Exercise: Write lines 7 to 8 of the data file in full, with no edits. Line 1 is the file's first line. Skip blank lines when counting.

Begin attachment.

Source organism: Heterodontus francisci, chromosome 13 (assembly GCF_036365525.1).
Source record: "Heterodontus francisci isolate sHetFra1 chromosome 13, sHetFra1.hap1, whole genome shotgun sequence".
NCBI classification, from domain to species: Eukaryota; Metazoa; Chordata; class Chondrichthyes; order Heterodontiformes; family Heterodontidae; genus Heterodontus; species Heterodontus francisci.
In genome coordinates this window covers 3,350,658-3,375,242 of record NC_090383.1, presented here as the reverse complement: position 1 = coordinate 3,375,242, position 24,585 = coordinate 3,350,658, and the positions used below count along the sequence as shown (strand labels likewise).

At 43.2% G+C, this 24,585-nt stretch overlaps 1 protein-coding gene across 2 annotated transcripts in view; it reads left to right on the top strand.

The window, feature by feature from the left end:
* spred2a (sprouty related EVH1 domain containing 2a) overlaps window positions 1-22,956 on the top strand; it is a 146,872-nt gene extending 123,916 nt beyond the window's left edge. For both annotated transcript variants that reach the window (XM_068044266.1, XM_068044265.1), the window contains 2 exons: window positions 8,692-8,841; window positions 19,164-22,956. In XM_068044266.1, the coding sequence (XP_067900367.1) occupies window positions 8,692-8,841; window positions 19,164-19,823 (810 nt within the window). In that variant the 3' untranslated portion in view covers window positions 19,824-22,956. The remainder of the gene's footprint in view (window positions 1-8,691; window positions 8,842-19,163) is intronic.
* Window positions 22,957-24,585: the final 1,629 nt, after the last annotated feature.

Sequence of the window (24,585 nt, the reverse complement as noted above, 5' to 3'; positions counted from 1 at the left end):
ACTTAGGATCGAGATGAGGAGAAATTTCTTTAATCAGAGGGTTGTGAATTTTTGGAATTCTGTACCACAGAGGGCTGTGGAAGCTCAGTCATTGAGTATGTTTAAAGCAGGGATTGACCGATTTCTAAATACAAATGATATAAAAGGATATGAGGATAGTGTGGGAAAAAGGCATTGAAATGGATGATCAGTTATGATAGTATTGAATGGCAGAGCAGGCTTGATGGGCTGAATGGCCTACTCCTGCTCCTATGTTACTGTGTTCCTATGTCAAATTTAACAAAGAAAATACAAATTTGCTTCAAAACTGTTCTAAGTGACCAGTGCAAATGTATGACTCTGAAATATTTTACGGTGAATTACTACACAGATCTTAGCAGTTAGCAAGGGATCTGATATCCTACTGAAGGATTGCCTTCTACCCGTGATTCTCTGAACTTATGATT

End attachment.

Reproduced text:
* spred2a (sprouty related EVH1 domain containing 2a) overlaps window positions 1-22,956 on the top strand; it is a 146,872-nt gene extending 123,916 nt beyond the window's left edge. For both annotated transcript variants that reach the window (XM_068044266.1, XM_068044265.1), the window contains 2 exons: window positions 8,692-8,841; window positions 19,164-22,956. In XM_068044266.1, the coding sequence (XP_067900367.1) occupies window positions 8,692-8,841; window positions 19,164-19,823 (810 nt within the window). In that variant the 3' untranslated portion in view covers window positions 19,824-22,956. The remainder of the gene's footprint in view (window positions 1-8,691; window positions 8,842-19,163) is intronic.
* Window positions 22,957-24,585: the final 1,629 nt, after the last annotated feature.